“They wanted this to … have a wider audience appeal, not just be for someone who says, ‘I’m a college football advocate and going to the church of college football,’” said Patrick Gallagher, president of Gallagher & Associates, the exhibit designers.
“You’re going to see the history of the sport intermingled throughout, but … it’s really more about exploration and enjoyment. This is where we vary a great deal (from other sports museums). I think we have to. I think it’s a more dynamic experience to go to a college game.”
The attraction’s official name — College Football Hall of Fame and Chick-fil-A Fan Experience — incorporates its full scope as well as its lead sponsor.
“The Hall is obviously a celebration of the greatest coaches and players to play the game, but it also is a celebration of the game-day experience,” said Stephen Platenberg, a principal at Cortina Productions, the project’s audio-visual media designer and producer.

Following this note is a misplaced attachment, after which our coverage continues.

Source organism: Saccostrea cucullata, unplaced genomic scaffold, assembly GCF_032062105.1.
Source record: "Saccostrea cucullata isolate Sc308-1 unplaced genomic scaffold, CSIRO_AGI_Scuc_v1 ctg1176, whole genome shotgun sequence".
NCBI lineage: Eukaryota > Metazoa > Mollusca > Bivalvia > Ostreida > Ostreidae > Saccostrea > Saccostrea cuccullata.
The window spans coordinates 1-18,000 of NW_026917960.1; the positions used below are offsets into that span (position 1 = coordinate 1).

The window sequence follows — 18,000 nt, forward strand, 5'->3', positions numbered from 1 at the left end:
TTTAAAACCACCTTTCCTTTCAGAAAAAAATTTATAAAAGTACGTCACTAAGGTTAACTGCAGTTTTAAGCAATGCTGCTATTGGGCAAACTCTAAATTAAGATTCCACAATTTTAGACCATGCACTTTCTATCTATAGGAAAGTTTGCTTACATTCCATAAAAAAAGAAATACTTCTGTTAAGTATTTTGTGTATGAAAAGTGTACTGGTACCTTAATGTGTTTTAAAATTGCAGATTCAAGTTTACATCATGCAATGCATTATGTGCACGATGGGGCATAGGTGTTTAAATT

The part dedicated exclusively to the inductees is just one room of the three-story building, albeit the grandest room. The rest of the place covers all aspects of college football through historical artifacts and modern multimedia devices: the games, stadiums, fans, players, plays, coaches, cheerleaders, bands, mascots, tailgaters, rivalries. In sum, the experience.
“In context of just square footage, 15 to 20 percent is the actual Hall of Fame itself, where we immortalize and capture all the history of the inductees,” said Steve Robinson, Chick-fil-A’s executive vice president of marketing and Atlanta Hall Management’s board chairman.
“The reason we have been able to pull it off in 15 to 20 percent of the space is because it is probably one of the most innovative uses of technology I’ve ever seen.”
The technology will allow the content to be frequently and easily updated, Robinson and others said.
“The idea is to bring people back and back and back,” National Football Foundation president and CEO Steve Hatchell said. “I was going to museums by the age of 8. Once I’ve seen it, I’ve seen it. The whole idea here is you refresh it all the time.”